What exactly are the guidelines for roadside eateries in Selangor?

Customers sitting on tables set by the roadside at a Mamak restaurant in Bandar Sri Damansara, November 20, 2018. — Picture by Hari Anggara
Customers sitting on tables set by the roadside at a Mamak restaurant in Bandar Sri Damansara, November 20, 2018. — Picture by Hari Anggara

KUALA LUMPUR, Nov 23 — Public attention is now on the safety of eateries placing tables and chairs outdoors after the driver of a pickup truck rammed into a restaurant’s patrons seated outside, killing one customer and injuring four others in Taman Equine, Serdang on November 18.

Just earlier this week, the Subang Jaya Municipal Council (MPSJ) revealed that the said restaurant had breached regulations, with deputy president Mohd Zulkurnain Che Ali saying that although they had permission to place chairs and tables outdoors, they did it outside the previously-approved designated area.  

One critical prerequisite, he had said, is for barricades to buffer patrons from passing traffic and for the outlets to obtain additional insurance.

But what are the actual conditions or guidelines?

Under MPSJ, restaurants or businesses will need to first fill up a form for a special permit called the “Borang permit sementara meletak kerusi-meja di luar premis” (translation: temporary permit form to place chairs and tables outside the premises). In it, they would have to state whether the placement of chairs and tables would be at an open area/field or by the roadside.

Eateries can apply for a temporary permit for three time slots: 6pm-12am, 6pm-6am, or 6am to 6pm. 24-hour premises will need to obtain a “Grade A” listing from MPSJ and the state health department before they can place chairs and tables outside.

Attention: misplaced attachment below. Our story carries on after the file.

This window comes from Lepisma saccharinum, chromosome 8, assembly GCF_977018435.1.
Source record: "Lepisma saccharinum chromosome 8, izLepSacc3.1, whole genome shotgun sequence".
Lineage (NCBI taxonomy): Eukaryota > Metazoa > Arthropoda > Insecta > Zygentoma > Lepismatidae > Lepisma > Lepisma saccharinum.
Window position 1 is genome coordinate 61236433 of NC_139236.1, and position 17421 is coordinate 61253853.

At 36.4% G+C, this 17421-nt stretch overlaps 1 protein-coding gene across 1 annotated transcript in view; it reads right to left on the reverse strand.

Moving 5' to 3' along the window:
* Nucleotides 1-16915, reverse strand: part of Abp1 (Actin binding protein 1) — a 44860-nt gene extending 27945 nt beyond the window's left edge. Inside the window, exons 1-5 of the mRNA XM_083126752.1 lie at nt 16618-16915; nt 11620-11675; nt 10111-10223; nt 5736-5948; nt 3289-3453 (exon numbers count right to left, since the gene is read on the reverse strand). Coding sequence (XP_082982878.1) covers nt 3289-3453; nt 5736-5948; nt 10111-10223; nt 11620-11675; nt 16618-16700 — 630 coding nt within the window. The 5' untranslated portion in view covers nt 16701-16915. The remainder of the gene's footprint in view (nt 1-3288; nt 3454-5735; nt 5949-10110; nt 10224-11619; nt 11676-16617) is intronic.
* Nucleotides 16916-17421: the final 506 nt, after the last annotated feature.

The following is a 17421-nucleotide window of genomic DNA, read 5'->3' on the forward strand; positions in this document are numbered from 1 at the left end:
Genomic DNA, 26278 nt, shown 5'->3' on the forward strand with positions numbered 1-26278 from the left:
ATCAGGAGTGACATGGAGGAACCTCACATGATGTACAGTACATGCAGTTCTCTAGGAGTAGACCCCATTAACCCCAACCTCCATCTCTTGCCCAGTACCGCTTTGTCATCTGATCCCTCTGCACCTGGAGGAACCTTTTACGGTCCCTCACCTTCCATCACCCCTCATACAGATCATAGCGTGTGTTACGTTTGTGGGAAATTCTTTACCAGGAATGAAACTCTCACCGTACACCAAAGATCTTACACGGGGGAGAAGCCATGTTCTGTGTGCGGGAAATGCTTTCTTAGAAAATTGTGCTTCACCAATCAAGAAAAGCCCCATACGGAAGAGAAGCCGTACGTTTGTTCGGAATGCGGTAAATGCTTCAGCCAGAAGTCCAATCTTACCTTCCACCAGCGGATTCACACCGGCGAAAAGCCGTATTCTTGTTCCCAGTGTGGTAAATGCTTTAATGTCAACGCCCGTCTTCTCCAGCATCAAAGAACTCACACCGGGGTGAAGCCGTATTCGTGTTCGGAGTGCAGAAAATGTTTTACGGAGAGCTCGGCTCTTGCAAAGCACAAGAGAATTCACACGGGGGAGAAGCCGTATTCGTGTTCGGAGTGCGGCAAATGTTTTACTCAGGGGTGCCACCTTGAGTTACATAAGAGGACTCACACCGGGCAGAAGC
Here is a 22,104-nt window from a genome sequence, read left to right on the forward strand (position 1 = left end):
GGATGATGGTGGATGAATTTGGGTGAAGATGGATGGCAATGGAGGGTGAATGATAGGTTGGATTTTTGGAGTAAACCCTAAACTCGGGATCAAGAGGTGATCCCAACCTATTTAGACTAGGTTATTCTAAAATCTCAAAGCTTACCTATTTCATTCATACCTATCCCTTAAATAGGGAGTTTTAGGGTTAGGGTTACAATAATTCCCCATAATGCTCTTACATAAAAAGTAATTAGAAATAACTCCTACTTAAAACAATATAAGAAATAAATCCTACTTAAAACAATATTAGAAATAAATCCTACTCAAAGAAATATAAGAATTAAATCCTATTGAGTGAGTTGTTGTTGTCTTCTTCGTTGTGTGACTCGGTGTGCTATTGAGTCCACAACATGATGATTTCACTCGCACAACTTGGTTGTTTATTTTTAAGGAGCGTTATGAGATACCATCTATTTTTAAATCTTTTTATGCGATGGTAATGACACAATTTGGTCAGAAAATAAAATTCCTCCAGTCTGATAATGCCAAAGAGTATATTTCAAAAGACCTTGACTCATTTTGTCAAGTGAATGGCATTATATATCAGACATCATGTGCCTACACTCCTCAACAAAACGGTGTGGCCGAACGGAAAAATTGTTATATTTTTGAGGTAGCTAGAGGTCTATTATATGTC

Besides that, owners of eateries will have to obtain written permission from premises situated next to them, and the cleanliness of the area in question will have to be maintained. Chairs and tables can only be placed not more than 50 metres from the premises while for shops in apartment lots, they can only be placed directly in front of the premises.

Owners of eateries will need to inform the local council before they can proceed with any structural additions to the premises, and this means that they will also need to send a detailed map plan, which should include the measurements for the roadside expansion together with their application form.

They will also need take public liability insurance to ensure customers are not at risk while being seated at the roadside section outside the eatery.

Owners as well as employees of eateries will then have to undergo a mandatory food handling course by the MPSJ and Ministry of Health, as well as obtain immunisation shots for typhoid fever as part of the application process.

Each permit is only valid for a year, and has to be renewed before it expires. Local councils can carry out surprise checks and act on complaints lodged by the public.

“Due to the hot weather, there is a huge demand from public to have their meals under the open air. Coffee shops are allowed to apply for temporary permit to place tables and chairs outside the premises if they can fulfill the conditions.

“Every PBT has different but almost similar guidelines on this,” Selangor Local Government, Public Transport and New Village Development Committee chairman Ng Sze Han told Malay Mail when contacted.

The state executive councillor said that the above guidelines will be revised, following the latest incident in Taman Equine.

“As for the road closure proposal, no one is allowed to occupy the public road. I was informed by MPSJ that there are more than 200 compounds issued to the said premise,” he said, referring to the restaurant where the hit-and-run case took place.

So what happens to eateries who don’t abide by the guidelines? “[The premises are] impounded,” Ng said.

Petaling Jaya City Councillor Derek Fernandes said that one of the issues faced by local councils is manpower and enforcement, as there are eateries that operate with chairs and tables outside their premises without a permit.

“There have been a few places where action has been taken, but this is based on complaints rather than proactive measures,” he told Malay Mail when contacted.

The MBPJ councillor said that new guidelines should be drawn up to determine the conditions for a suitable area in which establishments can put chairs and tables outside, and for enforcement to be beefed up.

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